The Effects Of Fiscal Shocks On Consumption: Reconciling Theory And Data
AbstractRecent research has stressed the inconsistency between empirical evidence and the theoretical prediction of both the standard real business cycle and the New Keynesian models regarding the impact of fiscal shocks on consumption. Some authors have attempted to bridge this gap by relying on assumptions about the effects of government spending on preferences and production, or on deviations from the intertemporal optimizing framework. In this paper we follow a different route. We show that introducing at the same time imperfect competition, sticky prices and deviations from Ricardian equivalence through an overlapping generations model helps to solve the inconsistency between theory and data. Our paper can also be seen in the light of the classic controversy between Keynesians and monetarists on the effectiveness of fiscal policy. From this angle, our model can be considered a reincarnation of the classic work of (Journal of Public Economics, Vol. 2 (1973), pp. 319-337). Copyright � 2007 The Author; Journal compilation � 2007 Blackwell Publishing Ltd and The University of Manchester.
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Bibliographic InfoArticle provided by University of Manchester in its journal Manchester School.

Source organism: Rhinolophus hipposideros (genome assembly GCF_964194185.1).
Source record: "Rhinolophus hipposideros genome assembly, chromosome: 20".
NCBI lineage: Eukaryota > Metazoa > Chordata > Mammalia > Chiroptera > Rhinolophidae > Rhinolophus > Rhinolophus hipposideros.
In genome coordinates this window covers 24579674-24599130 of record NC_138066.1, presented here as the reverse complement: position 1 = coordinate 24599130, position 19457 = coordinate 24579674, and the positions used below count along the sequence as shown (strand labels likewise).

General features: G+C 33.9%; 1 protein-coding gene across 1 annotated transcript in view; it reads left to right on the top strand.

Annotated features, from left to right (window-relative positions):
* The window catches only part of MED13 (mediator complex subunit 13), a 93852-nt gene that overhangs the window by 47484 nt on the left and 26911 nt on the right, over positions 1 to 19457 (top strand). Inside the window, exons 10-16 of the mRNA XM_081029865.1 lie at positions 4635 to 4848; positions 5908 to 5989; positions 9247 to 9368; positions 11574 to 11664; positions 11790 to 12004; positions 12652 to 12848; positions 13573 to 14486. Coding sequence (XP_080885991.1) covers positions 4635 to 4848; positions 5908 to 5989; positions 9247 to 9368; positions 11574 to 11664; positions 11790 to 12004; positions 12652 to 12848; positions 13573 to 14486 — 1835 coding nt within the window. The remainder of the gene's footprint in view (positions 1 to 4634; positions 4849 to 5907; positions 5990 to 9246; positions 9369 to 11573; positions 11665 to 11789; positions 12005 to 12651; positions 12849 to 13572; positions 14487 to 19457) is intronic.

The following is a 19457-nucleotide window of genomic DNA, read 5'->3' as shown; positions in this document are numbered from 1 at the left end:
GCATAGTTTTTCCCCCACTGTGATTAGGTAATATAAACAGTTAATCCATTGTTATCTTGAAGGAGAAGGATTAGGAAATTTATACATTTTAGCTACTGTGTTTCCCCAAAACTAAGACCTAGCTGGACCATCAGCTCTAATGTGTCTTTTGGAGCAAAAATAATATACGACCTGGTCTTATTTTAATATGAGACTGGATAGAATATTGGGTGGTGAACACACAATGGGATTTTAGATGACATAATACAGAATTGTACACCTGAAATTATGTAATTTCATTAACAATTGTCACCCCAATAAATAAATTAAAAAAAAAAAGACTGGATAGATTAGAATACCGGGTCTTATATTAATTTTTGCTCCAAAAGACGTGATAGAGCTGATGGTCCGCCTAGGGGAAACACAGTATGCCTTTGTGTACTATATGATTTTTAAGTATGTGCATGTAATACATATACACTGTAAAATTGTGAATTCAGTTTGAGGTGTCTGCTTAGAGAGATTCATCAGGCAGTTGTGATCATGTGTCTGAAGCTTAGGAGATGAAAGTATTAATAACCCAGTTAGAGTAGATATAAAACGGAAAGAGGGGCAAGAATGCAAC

Volume (Year): 75 (2007)
Issue (Month): 2 (03)
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- Silvia Sgherri & Tamim Bayoumi, 2009. "On Impatience and Policy Effectiveness," IMF Working Papers 09/18, International Monetary Fund.
- Juha Tervala, 2009. "Productive government spending and private consumption: a pessimistic view," Economics Bulletin, AccessEcon, vol. 29(1), pages 416-425.
- Shafik Hebous, 2011.
"The Effects Of Discretionary Fiscal Policy On Macroeconomic Aggregates: A Reappraisal,"
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Wiley Blackwell, vol. 25(4), pages 674-707, 09.
- Hebous, Shafik, 2009. "The Effects of Discretionary Fiscal Policy on Macroeconomic Aggregates: A Reappraisal," MPRA Paper 23300, University Library of Munich, Germany, revised Jun 2010.
- Ganelli, Giovanni & Tervala, Juha, 2009. "Can government spending increase private consumption? The role of complementarity," Economics Letters, Elsevier, vol. 103(1), pages 5-7, April.
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